Request: What have you learned as an editor of a literary journal?

Anne McDuffie, Madeline DeFrees, with some of the editors of Crab Creek Review (Nancy Canyon, Carol Levin, Lana Ayers, Annette Spaulding-Convy, Jennifer Culkin, Kelli Agodon, Ronda Broatch)

I've had a couple requests for blog topics asking to discuss the behind-the-scenes aspects of being an editor of a print literary journal.  Crab Creek Review (Seattle's 28 year old print literary journal)

As a poet understanding what happens behind the scenes of a journal makes me understand rejections and acceptances much better.  It also makes me have a compassion for the editors and staff who are keeping our print literary journals alive as well as the editors of independent presses.

So for this next week or so, I'll be blogging about being an editor and trying my best to answer the questions you asked.

Here is today's question--

What have you learned as an editor of a literary journal?

Of course, I choose the big question to begin with, but what a question to explore.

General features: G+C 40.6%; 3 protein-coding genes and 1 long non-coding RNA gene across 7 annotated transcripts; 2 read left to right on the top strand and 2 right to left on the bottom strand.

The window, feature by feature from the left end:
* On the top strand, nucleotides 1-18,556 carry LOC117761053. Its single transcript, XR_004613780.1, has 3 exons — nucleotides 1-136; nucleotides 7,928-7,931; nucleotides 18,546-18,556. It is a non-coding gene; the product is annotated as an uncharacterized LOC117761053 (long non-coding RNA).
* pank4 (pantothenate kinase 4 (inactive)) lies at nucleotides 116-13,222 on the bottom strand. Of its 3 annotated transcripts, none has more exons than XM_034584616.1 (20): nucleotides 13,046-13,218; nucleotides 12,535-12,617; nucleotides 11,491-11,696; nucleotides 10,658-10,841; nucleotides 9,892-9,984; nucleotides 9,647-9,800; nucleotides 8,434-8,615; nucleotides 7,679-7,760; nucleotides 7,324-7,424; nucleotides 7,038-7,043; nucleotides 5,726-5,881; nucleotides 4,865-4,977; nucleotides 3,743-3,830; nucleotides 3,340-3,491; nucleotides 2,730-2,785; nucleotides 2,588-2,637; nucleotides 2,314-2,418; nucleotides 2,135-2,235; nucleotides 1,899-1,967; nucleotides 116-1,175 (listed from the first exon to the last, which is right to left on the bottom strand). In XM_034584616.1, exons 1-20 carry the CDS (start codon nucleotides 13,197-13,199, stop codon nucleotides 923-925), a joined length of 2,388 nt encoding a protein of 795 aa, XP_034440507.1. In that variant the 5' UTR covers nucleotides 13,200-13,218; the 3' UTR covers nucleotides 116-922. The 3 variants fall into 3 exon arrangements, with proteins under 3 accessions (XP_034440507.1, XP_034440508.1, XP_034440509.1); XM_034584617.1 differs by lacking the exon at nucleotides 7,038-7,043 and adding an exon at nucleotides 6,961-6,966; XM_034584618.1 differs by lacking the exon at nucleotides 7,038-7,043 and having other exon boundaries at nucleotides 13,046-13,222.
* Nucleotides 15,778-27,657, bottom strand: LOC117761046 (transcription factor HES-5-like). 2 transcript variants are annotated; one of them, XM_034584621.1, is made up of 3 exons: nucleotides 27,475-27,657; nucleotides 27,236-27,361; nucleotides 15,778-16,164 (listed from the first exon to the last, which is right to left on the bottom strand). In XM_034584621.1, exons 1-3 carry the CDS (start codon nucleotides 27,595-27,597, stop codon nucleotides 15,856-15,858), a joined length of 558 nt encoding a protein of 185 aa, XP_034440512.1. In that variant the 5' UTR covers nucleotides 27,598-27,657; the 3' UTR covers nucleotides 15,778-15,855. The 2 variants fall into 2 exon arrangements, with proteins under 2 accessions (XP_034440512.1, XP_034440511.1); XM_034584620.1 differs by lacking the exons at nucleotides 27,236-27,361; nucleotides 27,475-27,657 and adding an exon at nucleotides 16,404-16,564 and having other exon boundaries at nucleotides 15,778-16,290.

There is a part of me that wants to say, "What haven't I learned?" 
as that would be a shorter list. But by being an editor, I have learned quite a bit 
that I didn't quite realize as a poet.

Maybe I'll make a list to share what I've learned.

1.)  I now understand why it takes SO LONG from submitting your poem to getting a rejection or an acceptance.

The fine folks who run literary journals are usually volunteers, unpaid volunteers, who do this because it's a labor of love.  Many times they are not in the same city.  Most have other jobs, families, incomes, their own writing projects, teaching, etc. to also do.

At some point we have to find a date that works for all of us to meet up and choose your work.  Sometimes we have to schedule these dates 6 weeks out.  Sometimes those dates get rescheduled.

In another post I'll explain what happens to your submission when you send it in and you can see why we aren't always the fastest in getting back to you.

But realizing all the steps and processes that come into play on choosing and rejecting poems makes me understand why when I submit I may not hear back for 3 or 4 months.  I am amazed how quickly 3 or 4 months passes.  We try to be prompt in getting in touch with you, but to be honest, it's hard work!